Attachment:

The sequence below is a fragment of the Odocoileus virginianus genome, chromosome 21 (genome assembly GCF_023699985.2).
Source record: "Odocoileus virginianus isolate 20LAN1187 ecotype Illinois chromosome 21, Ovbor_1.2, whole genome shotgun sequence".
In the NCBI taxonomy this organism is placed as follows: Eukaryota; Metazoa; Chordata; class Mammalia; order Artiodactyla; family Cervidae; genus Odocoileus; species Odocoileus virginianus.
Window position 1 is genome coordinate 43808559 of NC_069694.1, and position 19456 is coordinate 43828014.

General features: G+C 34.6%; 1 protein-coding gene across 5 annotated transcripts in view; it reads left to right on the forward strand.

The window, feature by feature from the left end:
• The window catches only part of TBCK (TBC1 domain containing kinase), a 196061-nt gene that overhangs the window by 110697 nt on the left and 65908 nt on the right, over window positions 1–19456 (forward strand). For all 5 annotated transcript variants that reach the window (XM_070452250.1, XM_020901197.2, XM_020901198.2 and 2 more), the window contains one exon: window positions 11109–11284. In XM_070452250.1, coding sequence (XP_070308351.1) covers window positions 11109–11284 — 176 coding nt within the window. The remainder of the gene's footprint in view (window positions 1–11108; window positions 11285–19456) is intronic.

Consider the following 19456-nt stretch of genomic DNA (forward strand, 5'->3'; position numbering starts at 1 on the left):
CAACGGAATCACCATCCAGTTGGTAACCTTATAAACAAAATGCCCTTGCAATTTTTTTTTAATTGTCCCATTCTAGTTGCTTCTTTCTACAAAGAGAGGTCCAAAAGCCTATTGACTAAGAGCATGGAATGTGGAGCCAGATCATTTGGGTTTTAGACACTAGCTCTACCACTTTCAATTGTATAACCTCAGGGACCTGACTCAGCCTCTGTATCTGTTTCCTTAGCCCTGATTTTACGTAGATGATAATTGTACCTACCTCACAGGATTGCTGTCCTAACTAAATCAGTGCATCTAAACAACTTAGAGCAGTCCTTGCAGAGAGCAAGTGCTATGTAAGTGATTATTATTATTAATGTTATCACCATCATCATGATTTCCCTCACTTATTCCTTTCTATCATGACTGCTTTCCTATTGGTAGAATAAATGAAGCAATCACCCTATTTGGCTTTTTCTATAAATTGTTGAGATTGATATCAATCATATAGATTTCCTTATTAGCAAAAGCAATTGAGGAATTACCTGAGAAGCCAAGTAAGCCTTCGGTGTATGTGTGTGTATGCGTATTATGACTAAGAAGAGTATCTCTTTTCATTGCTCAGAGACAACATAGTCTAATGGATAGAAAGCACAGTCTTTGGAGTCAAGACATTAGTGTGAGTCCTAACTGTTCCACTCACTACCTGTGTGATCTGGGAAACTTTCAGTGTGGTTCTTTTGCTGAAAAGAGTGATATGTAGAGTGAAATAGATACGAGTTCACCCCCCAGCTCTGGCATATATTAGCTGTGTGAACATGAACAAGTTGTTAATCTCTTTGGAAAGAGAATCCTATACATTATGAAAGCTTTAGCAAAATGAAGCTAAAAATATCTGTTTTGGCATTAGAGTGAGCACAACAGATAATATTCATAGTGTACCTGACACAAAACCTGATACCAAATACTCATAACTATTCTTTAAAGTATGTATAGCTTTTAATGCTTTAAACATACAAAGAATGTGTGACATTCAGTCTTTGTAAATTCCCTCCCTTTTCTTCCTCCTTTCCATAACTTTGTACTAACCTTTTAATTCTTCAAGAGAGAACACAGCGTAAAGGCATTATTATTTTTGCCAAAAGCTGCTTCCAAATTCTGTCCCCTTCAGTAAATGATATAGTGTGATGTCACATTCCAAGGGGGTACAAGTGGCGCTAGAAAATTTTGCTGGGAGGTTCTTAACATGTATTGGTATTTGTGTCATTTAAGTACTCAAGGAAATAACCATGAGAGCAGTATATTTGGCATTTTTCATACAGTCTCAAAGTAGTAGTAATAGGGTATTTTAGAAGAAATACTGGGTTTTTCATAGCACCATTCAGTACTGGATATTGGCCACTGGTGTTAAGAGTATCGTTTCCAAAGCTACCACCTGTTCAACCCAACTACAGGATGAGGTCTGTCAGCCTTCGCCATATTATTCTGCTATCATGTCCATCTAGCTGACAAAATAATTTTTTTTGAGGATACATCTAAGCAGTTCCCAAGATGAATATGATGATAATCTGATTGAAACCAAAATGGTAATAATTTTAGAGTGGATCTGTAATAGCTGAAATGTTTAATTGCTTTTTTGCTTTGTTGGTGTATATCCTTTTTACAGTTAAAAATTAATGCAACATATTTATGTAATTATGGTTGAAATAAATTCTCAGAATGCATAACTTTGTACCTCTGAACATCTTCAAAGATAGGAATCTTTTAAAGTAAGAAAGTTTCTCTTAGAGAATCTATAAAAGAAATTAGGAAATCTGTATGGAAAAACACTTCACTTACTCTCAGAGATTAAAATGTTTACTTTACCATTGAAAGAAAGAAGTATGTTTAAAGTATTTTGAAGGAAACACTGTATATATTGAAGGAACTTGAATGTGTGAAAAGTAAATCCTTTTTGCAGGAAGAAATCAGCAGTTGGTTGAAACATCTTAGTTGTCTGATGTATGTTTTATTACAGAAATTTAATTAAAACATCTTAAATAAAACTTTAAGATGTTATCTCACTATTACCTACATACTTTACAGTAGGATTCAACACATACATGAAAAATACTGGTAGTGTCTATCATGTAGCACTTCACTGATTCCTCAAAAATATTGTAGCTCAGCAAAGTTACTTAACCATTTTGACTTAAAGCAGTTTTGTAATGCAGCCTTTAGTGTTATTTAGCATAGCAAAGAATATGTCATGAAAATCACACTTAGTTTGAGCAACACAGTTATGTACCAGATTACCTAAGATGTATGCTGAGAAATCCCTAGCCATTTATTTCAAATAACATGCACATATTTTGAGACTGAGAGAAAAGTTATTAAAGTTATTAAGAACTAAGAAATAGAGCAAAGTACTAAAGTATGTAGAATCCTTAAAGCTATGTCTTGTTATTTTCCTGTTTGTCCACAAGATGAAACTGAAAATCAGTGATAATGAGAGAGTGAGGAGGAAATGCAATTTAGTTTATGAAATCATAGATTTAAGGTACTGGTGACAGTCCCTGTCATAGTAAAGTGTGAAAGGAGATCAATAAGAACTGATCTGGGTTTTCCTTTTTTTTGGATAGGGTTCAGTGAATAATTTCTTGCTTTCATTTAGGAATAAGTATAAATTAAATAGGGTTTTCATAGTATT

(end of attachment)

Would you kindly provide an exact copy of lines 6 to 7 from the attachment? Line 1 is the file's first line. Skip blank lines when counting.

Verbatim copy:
The window, feature by feature from the left end:
• The window catches only part of TBCK (TBC1 domain containing kinase), a 196061-nt gene that overhangs the window by 110697 nt on the left and 65908 nt on the right, over window positions 1–19456 (forward strand). For all 5 annotated transcript variants that reach the window (XM_070452250.1, XM_020901197.2, XM_020901198.2 and 2 more), the window contains one exon: window positions 11109–11284. In XM_070452250.1, coding sequence (XP_070308351.1) covers window positions 11109–11284 — 176 coding nt within the window. The remainder of the gene's footprint in view (window positions 1–11108; window positions 11285–19456) is intronic.